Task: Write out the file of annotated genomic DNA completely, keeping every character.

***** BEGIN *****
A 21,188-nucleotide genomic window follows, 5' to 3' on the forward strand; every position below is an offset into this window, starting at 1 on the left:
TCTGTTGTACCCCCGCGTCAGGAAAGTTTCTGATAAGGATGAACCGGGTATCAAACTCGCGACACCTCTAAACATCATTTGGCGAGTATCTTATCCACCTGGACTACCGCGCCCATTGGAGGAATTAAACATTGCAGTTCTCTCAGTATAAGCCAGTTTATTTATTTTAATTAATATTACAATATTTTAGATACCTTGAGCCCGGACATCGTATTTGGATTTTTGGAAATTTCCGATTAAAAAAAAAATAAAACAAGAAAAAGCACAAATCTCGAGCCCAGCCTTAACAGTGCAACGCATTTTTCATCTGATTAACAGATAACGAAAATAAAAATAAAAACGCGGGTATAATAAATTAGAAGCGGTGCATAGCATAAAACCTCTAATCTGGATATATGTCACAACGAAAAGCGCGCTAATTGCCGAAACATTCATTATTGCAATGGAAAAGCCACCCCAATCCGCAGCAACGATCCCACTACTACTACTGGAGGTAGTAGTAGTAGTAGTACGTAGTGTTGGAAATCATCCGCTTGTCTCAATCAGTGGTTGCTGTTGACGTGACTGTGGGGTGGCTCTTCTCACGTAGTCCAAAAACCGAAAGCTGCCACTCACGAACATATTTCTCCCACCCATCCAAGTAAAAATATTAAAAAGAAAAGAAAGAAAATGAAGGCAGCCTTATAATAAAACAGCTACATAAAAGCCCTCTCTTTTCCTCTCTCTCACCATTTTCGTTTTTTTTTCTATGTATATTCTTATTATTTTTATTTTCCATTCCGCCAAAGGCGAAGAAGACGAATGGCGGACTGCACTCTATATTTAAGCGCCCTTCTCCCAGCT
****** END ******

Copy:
A 21,188-nucleotide genomic window follows, 5' to 3' on the forward strand; every position below is an offset into this window, starting at 1 on the left:
TCTGTTGTACCCCCGCGTCAGGAAAGTTTCTGATAAGGATGAACCGGGTATCAAACTCGCGACACCTCTAAACATCATTTGGCGAGTATCTTATCCACCTGGACTACCGCGCCCATTGGAGGAATTAAACATTGCAGTTCTCTCAGTATAAGCCAGTTTATTTATTTTAATTAATATTACAATATTTTAGATACCTTGAGCCCGGACATCGTATTTGGATTTTTGGAAATTTCCGATTAAAAAAAAAATAAAACAAGAAAAAGCACAAATCTCGAGCCCAGCCTTAACAGTGCAACGCATTTTTCATCTGATTAACAGATAACGAAAATAAAAATAAAAACGCGGGTATAATAAATTAGAAGCGGTGCATAGCATAAAACCTCTAATCTGGATATATGTCACAACGAAAAGCGCGCTAATTGCCGAAACATTCATTATTGCAATGGAAAAGCCACCCCAATCCGCAGCAACGATCCCACTACTACTACTGGAGGTAGTAGTAGTAGTAGTACGTAGTGTTGGAAATCATCCGCTTGTCTCAATCAGTGGTTGCTGTTGACGTGACTGTGGGGTGGCTCTTCTCACGTAGTCCAAAAACCGAAAGCTGCCACTCACGAACATATTTCTCCCACCCATCCAAGTAAAAATATTAAAAAGAAAAGAAAGAAAATGAAGGCAGCCTTATAATAAAACAGCTACATAAAAGCCCTCTCTTTTCCTCTCTCTCACCATTTTCGTTTTTTTTTCTATGTATATTCTTATTATTTTTATTTTCCATTCCGCCAAAGGCGAAGAAGACGAATGGCGGACTGCACTCTATATTTAAGCGCCCTTCTCCCAGCT